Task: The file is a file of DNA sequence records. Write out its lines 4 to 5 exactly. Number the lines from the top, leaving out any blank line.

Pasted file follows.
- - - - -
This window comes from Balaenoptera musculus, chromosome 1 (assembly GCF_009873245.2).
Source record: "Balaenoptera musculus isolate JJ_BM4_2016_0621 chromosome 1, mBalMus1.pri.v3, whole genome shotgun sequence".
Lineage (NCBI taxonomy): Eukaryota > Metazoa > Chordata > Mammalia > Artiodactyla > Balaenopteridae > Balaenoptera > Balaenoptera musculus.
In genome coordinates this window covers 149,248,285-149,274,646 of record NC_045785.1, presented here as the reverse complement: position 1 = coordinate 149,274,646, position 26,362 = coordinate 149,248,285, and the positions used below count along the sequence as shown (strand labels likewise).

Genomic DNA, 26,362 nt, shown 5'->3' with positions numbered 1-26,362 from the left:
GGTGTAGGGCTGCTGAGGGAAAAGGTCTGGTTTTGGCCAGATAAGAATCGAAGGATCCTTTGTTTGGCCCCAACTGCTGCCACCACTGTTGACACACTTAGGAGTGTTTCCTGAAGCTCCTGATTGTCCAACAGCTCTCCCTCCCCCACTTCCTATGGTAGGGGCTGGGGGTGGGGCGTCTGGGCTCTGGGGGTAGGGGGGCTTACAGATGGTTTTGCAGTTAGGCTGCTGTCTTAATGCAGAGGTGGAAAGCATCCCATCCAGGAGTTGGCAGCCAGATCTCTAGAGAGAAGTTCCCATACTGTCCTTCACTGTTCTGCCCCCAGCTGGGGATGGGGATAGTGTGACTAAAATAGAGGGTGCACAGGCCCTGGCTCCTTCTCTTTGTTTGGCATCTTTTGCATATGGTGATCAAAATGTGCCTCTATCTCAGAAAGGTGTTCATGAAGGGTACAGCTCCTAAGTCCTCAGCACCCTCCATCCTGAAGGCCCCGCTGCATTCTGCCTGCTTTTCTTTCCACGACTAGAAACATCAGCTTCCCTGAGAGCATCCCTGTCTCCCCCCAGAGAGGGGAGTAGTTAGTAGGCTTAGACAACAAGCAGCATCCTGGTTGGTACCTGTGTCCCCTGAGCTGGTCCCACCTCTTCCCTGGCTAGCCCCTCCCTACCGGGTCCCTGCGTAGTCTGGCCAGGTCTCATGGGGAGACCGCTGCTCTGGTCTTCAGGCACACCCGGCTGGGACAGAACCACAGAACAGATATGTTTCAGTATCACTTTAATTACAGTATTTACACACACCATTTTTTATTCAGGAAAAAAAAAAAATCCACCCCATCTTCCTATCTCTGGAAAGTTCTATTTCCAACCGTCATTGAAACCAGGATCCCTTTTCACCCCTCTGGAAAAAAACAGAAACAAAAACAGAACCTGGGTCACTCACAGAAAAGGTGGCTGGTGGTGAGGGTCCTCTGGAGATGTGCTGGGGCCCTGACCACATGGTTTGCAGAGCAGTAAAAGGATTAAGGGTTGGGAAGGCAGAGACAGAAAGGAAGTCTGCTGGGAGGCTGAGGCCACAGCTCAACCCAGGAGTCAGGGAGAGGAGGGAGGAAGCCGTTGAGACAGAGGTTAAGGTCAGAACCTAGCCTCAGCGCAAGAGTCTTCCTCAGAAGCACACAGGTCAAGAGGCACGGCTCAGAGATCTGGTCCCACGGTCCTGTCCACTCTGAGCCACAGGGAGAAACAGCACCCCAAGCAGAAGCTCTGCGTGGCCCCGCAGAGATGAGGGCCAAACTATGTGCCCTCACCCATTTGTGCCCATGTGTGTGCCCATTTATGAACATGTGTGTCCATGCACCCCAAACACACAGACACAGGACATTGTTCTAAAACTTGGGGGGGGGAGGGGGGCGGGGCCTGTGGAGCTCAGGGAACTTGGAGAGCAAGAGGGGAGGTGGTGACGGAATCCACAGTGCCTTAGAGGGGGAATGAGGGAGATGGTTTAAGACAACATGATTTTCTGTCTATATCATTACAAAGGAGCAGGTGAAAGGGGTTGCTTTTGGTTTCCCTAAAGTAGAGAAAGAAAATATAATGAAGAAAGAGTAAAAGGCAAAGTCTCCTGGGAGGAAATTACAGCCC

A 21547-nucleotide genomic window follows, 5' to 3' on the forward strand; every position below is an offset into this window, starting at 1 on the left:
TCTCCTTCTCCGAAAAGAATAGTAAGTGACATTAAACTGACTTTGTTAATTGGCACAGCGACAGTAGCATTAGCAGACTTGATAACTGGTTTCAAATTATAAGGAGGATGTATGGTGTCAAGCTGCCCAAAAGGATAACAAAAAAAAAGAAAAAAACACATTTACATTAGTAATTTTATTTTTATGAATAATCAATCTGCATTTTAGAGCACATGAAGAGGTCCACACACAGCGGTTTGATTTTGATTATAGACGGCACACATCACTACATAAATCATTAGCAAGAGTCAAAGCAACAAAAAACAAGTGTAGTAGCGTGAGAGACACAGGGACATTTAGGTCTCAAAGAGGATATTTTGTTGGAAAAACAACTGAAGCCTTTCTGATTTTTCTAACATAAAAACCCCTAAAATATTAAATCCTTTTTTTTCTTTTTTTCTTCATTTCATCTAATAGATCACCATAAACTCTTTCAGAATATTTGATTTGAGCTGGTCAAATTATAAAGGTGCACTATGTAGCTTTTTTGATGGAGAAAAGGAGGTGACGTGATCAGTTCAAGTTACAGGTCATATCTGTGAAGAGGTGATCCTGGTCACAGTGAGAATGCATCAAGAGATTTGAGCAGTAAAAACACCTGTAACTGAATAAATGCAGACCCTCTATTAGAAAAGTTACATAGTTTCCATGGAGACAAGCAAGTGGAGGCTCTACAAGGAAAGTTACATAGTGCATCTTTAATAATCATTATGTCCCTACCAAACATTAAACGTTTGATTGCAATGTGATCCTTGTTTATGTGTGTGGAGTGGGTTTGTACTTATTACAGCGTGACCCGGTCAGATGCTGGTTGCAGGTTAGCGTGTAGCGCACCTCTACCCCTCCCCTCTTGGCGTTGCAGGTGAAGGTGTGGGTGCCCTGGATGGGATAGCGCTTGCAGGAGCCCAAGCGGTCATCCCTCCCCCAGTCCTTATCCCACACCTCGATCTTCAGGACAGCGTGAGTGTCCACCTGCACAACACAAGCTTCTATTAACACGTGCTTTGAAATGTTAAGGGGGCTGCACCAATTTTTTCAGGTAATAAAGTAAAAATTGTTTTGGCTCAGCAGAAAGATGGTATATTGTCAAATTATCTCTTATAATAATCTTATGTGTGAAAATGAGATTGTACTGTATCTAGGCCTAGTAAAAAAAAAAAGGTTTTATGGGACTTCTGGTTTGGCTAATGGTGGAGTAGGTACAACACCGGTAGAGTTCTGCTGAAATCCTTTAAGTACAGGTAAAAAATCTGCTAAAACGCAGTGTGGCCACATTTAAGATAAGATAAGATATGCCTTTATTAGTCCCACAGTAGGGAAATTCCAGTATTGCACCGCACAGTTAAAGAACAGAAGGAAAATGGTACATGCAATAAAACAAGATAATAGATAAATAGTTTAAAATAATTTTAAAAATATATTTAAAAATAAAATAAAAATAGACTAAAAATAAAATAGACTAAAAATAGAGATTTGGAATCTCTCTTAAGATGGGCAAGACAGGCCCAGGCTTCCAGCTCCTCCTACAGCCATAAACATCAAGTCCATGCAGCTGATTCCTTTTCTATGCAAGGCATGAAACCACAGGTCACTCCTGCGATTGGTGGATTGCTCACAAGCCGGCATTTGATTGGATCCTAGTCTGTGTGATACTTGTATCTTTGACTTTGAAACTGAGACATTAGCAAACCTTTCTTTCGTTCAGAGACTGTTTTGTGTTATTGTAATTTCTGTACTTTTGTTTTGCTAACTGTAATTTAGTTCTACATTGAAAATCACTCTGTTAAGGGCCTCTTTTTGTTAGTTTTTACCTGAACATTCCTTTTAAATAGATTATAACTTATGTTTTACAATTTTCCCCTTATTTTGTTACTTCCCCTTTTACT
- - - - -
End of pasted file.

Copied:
In genome coordinates this window covers 149,248,285-149,274,646 of record NC_045785.1, presented here as the reverse complement: position 1 = coordinate 149,274,646, position 26,362 = coordinate 149,248,285, and the positions used below count along the sequence as shown (strand labels likewise).

Genomic DNA, 26,362 nt, shown 5'->3' with positions numbered 1-26,362 from the left: